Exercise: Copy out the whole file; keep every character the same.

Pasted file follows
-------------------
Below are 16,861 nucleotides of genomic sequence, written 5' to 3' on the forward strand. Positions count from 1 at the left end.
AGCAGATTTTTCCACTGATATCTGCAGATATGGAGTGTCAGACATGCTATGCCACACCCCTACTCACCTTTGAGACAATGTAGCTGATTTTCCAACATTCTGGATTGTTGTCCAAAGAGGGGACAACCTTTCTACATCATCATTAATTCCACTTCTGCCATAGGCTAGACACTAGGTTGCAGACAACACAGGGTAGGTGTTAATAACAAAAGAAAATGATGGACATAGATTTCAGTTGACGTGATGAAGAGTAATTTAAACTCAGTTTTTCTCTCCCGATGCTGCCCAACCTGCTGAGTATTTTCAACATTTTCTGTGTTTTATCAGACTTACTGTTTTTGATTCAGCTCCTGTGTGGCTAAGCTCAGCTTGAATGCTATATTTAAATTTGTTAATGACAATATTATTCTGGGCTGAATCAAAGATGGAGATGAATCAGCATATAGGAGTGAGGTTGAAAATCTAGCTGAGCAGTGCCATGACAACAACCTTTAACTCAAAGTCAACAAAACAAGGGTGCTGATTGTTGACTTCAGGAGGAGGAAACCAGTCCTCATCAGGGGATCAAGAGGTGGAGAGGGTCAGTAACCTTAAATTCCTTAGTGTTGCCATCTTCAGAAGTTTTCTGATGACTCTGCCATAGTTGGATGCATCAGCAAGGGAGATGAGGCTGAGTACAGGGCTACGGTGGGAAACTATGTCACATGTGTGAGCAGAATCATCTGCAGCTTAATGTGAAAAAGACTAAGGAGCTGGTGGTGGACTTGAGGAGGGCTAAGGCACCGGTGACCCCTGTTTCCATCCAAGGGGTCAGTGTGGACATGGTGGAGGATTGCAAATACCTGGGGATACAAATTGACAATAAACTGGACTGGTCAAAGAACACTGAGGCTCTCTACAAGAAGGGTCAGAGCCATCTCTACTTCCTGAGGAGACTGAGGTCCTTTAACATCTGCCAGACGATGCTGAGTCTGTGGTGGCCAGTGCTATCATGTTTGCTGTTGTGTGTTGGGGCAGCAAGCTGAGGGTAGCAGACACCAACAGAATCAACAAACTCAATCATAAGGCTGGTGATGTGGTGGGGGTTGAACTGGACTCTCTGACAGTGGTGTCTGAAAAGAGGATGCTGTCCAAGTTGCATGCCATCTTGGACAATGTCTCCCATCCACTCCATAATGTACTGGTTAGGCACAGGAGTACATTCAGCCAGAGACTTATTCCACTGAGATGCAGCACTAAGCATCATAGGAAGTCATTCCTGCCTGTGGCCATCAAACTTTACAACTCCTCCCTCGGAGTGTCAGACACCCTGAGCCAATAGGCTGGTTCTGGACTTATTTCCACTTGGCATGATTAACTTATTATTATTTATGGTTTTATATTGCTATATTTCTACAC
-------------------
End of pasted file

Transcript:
Below are 16,861 nucleotides of genomic sequence, written 5' to 3' on the forward strand. Positions count from 1 at the left end.
AGCAGATTTTTCCACTGATATCTGCAGATATGGAGTGTCAGACATGCTATGCCACACCCCTACTCACCTTTGAGACAATGTAGCTGATTTTCCAACATTCTGGATTGTTGTCCAAAGAGGGGACAACCTTTCTACATCATCATTAATTCCACTTCTGCCATAGGCTAGACACTAGGTTGCAGACAACACAGGGTAGGTGTTAATAACAAAAGAAAATGATGGACATAGATTTCAGTTGACGTGATGAAGAGTAATTTAAACTCAGTTTTTCTCTCCCGATGCTGCCCAACCTGCTGAGTATTTTCAACATTTTCTGTGTTTTATCAGACTTACTGTTTTTGATTCAGCTCCTGTGTGGCTAAGCTCAGCTTGAATGCTATATTTAAATTTGTTAATGACAATATTATTCTGGGCTGAATCAAAGATGGAGATGAATCAGCATATAGGAGTGAGGTTGAAAATCTAGCTGAGCAGTGCCATGACAACAACCTTTAACTCAAAGTCAACAAAACAAGGGTGCTGATTGTTGACTTCAGGAGGAGGAAACCAGTCCTCATCAGGGGATCAAGAGGTGGAGAGGGTCAGTAACCTTAAATTCCTTAGTGTTGCCATCTTCAGAAGTTTTCTGATGACTCTGCCATAGTTGGATGCATCAGCAAGGGAGATGAGGCTGAGTACAGGGCTACGGTGGGAAACTATGTCACATGTGTGAGCAGAATCATCTGCAGCTTAATGTGAAAAAGACTAAGGAGCTGGTGGTGGACTTGAGGAGGGCTAAGGCACCGGTGACCCCTGTTTCCATCCAAGGGGTCAGTGTGGACATGGTGGAGGATTGCAAATACCTGGGGATACAAATTGACAATAAACTGGACTGGTCAAAGAACACTGAGGCTCTCTACAAGAAGGGTCAGAGCCATCTCTACTTCCTGAGGAGACTGAGGTCCTTTAACATCTGCCAGACGATGCTGAGTCTGTGGTGGCCAGTGCTATCATGTTTGCTGTTGTGTGTTGGGGCAGCAAGCTGAGGGTAGCAGACACCAACAGAATCAACAAACTCAATCATAAGGCTGGTGATGTGGTGGGGGTTGAACTGGACTCTCTGACAGTGGTGTCTGAAAAGAGGATGCTGTCCAAGTTGCATGCCATCTTGGACAATGTCTCCCATCCACTCCATAATGTACTGGTTAGGCACAGGAGTACATTCAGCCAGAGACTTATTCCACTGAGATGCAGCACTAAGCATCATAGGAAGTCATTCCTGCCTGTGGCCATCAAACTTTACAACTCCTCCCTCGGAGTGTCAGACACCCTGAGCCAATAGGCTGGTTCTGGACTTATTTCCACTTGGCATGATTAACTTATTATTATTTATGGTTTTATATTGCTATATTTCTACAC